Sequential Circuits Prophet 2000
More money means Mirage-mangling, maybe? Tony Mills sizes up the latest sampling supersynth
So the membrane switches let you get at 12 'keyboard combinations' (single or multisampled sounds) from disc, but they also allow you access to 16 synthesizer-treated versions of a sampled sound. Like the Mirage, the Prophet 2000 has a filter with variable resonance, a velocity-sensitive ADSR for volume and for the filter, modulation, and many other conventional synth parameters. All these are selected on the membrane matrix and edited using the single Data Entry rotary, with values coming up in a two-digit LED display which shows all the system statues in the various modes.
So now you can use ROM sounds, load and modify sampled sounds and re-store them to disc. If you want to make your own samples you can connect a mike or line input to the rear jack of the 2000 (the level is switchable) and go to Sample mode. The sixteen LEDs under the switches act as a VU meter (peculiarly, from right to left) and when the last LED illuminates you have a decent level to sample. This can be done by hand, or automatically with variable threshold, with the two-digit display telling you what mode you're in at all times. Samples can be played as soon as they're taken; all you have to do beforehand is to decide which sample number this is (from 1 to 12) and what memory capacity should be assigned to it (from a total of 264k).
You can alter the sampling rate from the default vault if you like, giving as we mentioned a maximum of 16s at 8kHz if you want to use up a whole keyboard half for one sound. Once a sample's made you can press Execute to obtain a Middle A tone, against which it can be tuned using the Up/Down buttons next to the LED display.
In terms of sampling quality the 2000 seems to perform well. We sampled a set of Minimoog sounds, putting them in different sections of memory and assigning them to different ranges on the keyboard. All the top end of the Minimoog filter effects was preserved well, and the envelopes were reproduced accurately with no clicking or glitching. We then set out to make a loop in some sections of the sound, which of course is a more difficult process. The 2000 gives you more help than the Mirage though — there's an Auto routine (as on the Greengate DS:3) which finds a 'zero crossover' and 'zero slope' point accompanied by mucho flashing of lights, and the routine seems to get a good loop point fairly quickly. Start with a Minimoog sound and by the time you've looped it and played a few notes or a single-finger chord (definable up to eight notes) — voila! Instant Memorymoog.
So what else can you do with your samples once you've stored them? The 2000 offers many methods of combining and overlapping samples; you can layer two or more sounds on the keyboard, play in 'Stack Mode' which gives powerful unison effects with delays between the onset of different samples, you can truncate and mix samples, you can cross-fade between two samples using the keyboard velocity (which can also effect the depth of modulation, although the keyboard isn't in fact pressure-sensitive as well), and you can control the sample's start point with velocity.
The 2000 also features an arpeggiator, although the Mirage has a full polyphonic sequencer which puts this in the shade a little. However, using the lower function set you can change the number of octaves the arpeggiator covers, how many times it plays each note, whether it plays up, down, up/down or randomly, and so on, so it's reasonably exciting. Speed is controlled from the data entry rotary and you can latch arpeggios on using a footswitch. Incidentally, there's also a footswitch for 'alternative release' which would normally be used for piano-type sustain effects.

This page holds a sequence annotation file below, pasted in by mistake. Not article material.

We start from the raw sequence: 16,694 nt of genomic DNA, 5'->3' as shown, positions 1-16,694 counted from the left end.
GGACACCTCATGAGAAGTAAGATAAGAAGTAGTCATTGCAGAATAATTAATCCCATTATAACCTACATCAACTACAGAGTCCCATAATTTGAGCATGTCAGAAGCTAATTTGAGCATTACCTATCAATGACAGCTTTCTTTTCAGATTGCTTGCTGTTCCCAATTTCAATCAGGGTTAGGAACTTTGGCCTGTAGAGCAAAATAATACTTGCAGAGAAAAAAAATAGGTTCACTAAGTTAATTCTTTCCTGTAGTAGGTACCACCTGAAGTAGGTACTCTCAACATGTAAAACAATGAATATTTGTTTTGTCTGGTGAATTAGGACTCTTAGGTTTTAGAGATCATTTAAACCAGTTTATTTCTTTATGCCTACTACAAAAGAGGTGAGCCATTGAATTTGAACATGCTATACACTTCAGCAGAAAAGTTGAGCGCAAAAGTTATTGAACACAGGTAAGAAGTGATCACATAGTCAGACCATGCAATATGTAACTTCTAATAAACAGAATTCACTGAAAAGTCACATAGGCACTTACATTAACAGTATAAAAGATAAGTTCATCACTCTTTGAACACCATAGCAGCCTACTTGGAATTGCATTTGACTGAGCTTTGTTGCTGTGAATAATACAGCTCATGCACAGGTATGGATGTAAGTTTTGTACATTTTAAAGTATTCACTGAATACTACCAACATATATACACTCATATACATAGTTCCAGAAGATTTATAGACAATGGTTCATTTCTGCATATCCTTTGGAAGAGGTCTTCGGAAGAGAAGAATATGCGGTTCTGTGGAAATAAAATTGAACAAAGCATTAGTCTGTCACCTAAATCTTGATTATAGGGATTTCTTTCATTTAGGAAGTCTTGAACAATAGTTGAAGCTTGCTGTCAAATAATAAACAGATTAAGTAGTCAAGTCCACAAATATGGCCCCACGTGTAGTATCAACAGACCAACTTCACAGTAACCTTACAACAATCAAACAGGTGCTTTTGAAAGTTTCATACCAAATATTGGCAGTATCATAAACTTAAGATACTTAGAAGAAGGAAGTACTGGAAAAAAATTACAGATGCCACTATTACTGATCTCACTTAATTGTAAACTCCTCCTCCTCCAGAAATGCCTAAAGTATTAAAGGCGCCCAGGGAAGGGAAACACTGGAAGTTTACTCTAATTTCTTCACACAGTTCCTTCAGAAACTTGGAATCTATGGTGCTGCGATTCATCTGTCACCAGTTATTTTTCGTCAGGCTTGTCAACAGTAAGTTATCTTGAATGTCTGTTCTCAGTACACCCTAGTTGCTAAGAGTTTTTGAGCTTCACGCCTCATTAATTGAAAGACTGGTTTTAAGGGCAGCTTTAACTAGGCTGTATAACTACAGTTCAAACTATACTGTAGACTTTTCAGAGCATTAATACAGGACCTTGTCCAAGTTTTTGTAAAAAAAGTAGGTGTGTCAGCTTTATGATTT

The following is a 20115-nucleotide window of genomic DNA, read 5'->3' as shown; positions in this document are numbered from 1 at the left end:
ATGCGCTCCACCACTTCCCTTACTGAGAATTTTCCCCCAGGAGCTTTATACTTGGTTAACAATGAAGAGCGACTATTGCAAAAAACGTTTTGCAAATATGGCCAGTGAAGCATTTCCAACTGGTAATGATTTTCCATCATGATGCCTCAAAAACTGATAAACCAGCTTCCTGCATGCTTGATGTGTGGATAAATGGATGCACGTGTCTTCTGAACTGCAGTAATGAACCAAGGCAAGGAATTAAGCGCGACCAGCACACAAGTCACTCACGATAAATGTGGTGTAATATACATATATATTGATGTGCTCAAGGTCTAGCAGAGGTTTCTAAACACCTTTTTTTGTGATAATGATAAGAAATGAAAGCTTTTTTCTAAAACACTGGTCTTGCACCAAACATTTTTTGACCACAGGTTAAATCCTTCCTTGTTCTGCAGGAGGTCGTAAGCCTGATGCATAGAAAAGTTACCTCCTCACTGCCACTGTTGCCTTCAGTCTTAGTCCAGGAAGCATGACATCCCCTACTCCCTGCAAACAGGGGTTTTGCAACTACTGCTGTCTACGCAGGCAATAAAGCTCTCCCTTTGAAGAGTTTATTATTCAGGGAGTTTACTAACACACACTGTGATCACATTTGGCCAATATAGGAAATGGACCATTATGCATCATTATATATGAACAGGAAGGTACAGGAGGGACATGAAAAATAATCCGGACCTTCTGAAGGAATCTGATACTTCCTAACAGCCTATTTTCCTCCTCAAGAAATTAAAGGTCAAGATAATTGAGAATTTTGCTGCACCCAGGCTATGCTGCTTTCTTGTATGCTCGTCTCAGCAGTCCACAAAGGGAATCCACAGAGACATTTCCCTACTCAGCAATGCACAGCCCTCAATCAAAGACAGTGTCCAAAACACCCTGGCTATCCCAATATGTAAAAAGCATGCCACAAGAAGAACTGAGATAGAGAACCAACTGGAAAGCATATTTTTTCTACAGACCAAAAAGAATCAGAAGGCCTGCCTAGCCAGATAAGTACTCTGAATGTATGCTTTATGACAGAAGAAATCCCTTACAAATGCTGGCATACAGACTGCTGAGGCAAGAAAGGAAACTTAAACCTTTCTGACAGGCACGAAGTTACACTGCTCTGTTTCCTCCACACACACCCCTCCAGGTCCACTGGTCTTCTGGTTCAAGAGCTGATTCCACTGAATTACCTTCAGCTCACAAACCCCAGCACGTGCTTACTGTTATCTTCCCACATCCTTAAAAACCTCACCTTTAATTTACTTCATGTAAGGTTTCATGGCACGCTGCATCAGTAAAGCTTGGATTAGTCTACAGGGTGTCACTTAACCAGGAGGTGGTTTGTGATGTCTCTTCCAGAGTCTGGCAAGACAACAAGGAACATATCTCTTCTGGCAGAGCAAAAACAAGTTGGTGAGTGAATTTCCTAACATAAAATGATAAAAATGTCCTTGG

The 2000 of course features MIDI, and the MIDI THRU can be switched to a second MIDI OUT function. Information recognised includes key down in Omni, Poly and Mono modes, velocity, pitch and modulation, main volume (for all of you out there with Akai MIDI Digital Faders), clock (to or from the arpeggiator), preset number, wavetable access and sample transmit. The last two of these features mean that you'll be able to edit sounds visually using a computer, as you can with the Mirage/Apple setup, once Sequential have written the software; and that you can dump sounds to another 2000 via MIDI, which is faster than using discs. There is talk of developing a universal code for sample recording so you'd be able to use sounds from other machines too, but that's some way off yet.
The 2000 we saw looked a bit rough — it was a prototype after all — and there's more to come in the way of minor cosmetic changes. The more important point is that we weren't listening to final factory samples — most of the sounds we heard had been made from cassette and edited only very roughly, so there was plenty of glitching to be heard.
But from the quick samples we took ourselves and the promise of the early sounds (lookout for the harp pluck/arpeggio — it's stunning!) the 2000 does have slightly better quality than the Mirage, which as if to emphasise the difference has been put on the market with some seriously duff factory sounds. Hopefully this won't be the case with the 2000 by the time it hits the shops from the end of September.
You can see many of the points for and against the 2000 below, but the fact of the matter is that it's bound to sell — demand will always outstrip supply for polyphonic samplers such as the 2000 and the Mirage. It's just a question of how long the thing will remain economical, because next year's Frankfurt show in February promises to be a real breeding ground for polyphonic samplers. However, if you do get hold of a 2000, you won't be disappointed. It's going to be great fun while it lasts.
Review by Mark Jenkins writing as Tony Mills
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